J Mol Med 2003; 81:411-419.
Gene therapeutic approaches for medullary thyroid carcinoma treatment.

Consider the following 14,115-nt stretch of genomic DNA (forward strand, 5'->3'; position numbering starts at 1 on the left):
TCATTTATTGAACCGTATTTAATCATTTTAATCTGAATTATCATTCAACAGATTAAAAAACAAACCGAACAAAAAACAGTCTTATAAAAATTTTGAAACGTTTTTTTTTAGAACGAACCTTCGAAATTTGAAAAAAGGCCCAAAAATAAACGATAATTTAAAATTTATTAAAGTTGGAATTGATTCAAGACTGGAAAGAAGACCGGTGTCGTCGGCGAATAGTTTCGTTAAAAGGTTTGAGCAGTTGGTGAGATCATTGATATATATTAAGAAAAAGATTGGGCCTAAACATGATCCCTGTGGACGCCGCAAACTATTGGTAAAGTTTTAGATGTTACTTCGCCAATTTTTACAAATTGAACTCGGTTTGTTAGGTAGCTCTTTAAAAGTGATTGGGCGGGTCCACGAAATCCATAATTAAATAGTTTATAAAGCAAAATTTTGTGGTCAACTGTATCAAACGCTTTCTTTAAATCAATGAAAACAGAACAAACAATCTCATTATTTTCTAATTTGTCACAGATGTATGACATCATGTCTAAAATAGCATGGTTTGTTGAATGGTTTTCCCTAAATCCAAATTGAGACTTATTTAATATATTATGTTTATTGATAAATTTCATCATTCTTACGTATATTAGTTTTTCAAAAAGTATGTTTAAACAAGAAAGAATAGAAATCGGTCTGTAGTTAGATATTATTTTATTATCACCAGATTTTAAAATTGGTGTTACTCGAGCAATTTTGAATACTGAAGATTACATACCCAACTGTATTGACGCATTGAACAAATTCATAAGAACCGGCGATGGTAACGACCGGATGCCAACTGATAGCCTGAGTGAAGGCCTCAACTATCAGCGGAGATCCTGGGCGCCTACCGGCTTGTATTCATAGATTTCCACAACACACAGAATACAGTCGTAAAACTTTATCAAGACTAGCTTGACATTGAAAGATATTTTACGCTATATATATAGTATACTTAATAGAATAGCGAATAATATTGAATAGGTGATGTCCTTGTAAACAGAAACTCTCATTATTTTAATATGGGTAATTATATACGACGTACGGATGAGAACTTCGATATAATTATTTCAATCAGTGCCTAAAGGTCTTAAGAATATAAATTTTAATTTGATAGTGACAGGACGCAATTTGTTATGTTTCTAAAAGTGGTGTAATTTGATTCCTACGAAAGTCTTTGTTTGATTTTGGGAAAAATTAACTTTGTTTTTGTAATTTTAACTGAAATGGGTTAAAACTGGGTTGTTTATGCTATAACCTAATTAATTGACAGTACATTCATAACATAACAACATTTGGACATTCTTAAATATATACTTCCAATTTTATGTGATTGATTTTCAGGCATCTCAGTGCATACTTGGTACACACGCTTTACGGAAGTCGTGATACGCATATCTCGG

Medullary thyroid carcinoma (MTC), a neoplasm of thyroid C-cells, is characterized by dominant activating mutations in the RET proto-oncogene. Currently therapy is restricted to surgical removal of all neoplastic tissue lacking alternative forms of treatment such as chemotherapy or radiotherapy. Therefore MTC is a particularly attractive target for gene therapeutic approaches. Many promising gene therapy strategies have been used in various animal models of MTC, showing enhanced antitumoral efficacy, and these will hopefully extend our current standard of care in the future. These approaches can tentatively be subdivided into four groups: (a) Inhibition of oncogenic RET signaling, (b) suicide gene therapy, (c) immunotherapy, and (d) combination of immunotherapy and suicide approaches. To block oncogenic signal transduction dominant-negative RET mutants were delivered into tumor cells and found to possess strong antineoplastic activity, including tumor growth suppression and increased animal survival. Suicide gene therapeutic approaches applied to MTC treatment featured either gene transfer of herpes simplex virus thymidine kinase with concomitant application of ganciclovir or delivery of nitric oxide synthase II. Here antitumor effects were attributed to the occurrence of substantial bystander activities. Immunotherapy approaches comprised stimulation of immune response by delivery of interleukin 2 or 12. Finally, treatment with herpes simplex virus thymidine kinase/ganciclovir in combination with interleukin 2 was found to be superior over either treatment alone. This review discusses the various gene therapeutic approaches applied to MTC treatment in detail, gives an overview on the diverse vector systems used to achieve efficient transduction of thyroid cancer cells, and points out the strategies employed to accomplish target cell selective gene expression thereby contributing to enhanced safety of gene therapy for MTC